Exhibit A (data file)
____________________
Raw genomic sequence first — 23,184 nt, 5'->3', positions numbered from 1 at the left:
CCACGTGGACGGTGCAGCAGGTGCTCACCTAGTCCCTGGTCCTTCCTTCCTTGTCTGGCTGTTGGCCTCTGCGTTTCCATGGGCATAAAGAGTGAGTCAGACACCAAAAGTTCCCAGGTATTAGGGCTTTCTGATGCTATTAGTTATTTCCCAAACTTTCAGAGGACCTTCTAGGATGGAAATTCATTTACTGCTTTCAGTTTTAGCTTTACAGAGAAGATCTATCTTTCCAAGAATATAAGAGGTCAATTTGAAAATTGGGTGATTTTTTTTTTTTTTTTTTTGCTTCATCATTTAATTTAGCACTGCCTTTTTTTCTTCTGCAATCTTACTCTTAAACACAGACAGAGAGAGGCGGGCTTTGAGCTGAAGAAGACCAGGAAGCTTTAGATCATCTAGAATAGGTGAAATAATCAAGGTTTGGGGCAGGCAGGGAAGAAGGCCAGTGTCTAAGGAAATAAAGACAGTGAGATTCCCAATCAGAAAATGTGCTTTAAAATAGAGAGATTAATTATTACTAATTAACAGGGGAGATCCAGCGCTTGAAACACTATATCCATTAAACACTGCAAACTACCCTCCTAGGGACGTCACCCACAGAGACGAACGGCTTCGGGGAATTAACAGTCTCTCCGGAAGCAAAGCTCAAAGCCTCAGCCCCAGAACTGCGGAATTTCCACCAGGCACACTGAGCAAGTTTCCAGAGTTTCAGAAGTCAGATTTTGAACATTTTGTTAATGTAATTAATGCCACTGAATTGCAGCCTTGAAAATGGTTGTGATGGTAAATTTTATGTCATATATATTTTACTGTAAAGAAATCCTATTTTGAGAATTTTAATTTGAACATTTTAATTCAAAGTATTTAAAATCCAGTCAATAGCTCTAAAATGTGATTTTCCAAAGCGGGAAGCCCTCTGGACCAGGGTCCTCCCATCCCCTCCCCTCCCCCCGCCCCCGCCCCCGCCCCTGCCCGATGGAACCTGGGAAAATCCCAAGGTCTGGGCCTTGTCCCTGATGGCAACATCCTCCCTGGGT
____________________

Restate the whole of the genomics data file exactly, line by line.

Raw genomic sequence first — 23,184 nt, 5'->3', positions numbered from 1 at the left:
CCACGTGGACGGTGCAGCAGGTGCTCACCTAGTCCCTGGTCCTTCCTTCCTTGTCTGGCTGTTGGCCTCTGCGTTTCCATGGGCATAAAGAGTGAGTCAGACACCAAAAGTTCCCAGGTATTAGGGCTTTCTGATGCTATTAGTTATTTCCCAAACTTTCAGAGGACCTTCTAGGATGGAAATTCATTTACTGCTTTCAGTTTTAGCTTTACAGAGAAGATCTATCTTTCCAAGAATATAAGAGGTCAATTTGAAAATTGGGTGATTTTTTTTTTTTTTTTTTTGCTTCATCATTTAATTTAGCACTGCCTTTTTTTCTTCTGCAATCTTACTCTTAAACACAGACAGAGAGAGGCGGGCTTTGAGCTGAAGAAGACCAGGAAGCTTTAGATCATCTAGAATAGGTGAAATAATCAAGGTTTGGGGCAGGCAGGGAAGAAGGCCAGTGTCTAAGGAAATAAAGACAGTGAGATTCCCAATCAGAAAATGTGCTTTAAAATAGAGAGATTAATTATTACTAATTAACAGGGGAGATCCAGCGCTTGAAACACTATATCCATTAAACACTGCAAACTACCCTCCTAGGGACGTCACCCACAGAGACGAACGGCTTCGGGGAATTAACAGTCTCTCCGGAAGCAAAGCTCAAAGCCTCAGCCCCAGAACTGCGGAATTTCCACCAGGCACACTGAGCAAGTTTCCAGAGTTTCAGAAGTCAGATTTTGAACATTTTGTTAATGTAATTAATGCCACTGAATTGCAGCCTTGAAAATGGTTGTGATGGTAAATTTTATGTCATATATATTTTACTGTAAAGAAATCCTATTTTGAGAATTTTAATTTGAACATTTTAATTCAAAGTATTTAAAATCCAGTCAATAGCTCTAAAATGTGATTTTCCAAAGCGGGAAGCCCTCTGGACCAGGGTCCTCCCATCCCCTCCCCTCCCCCCGCCCCCGCCCCCGCCCCTGCCCGATGGAACCTGGGAAAATCCCAAGGTCTGGGCCTTGTCCCTGATGGCAACATCCTCCCTGGGT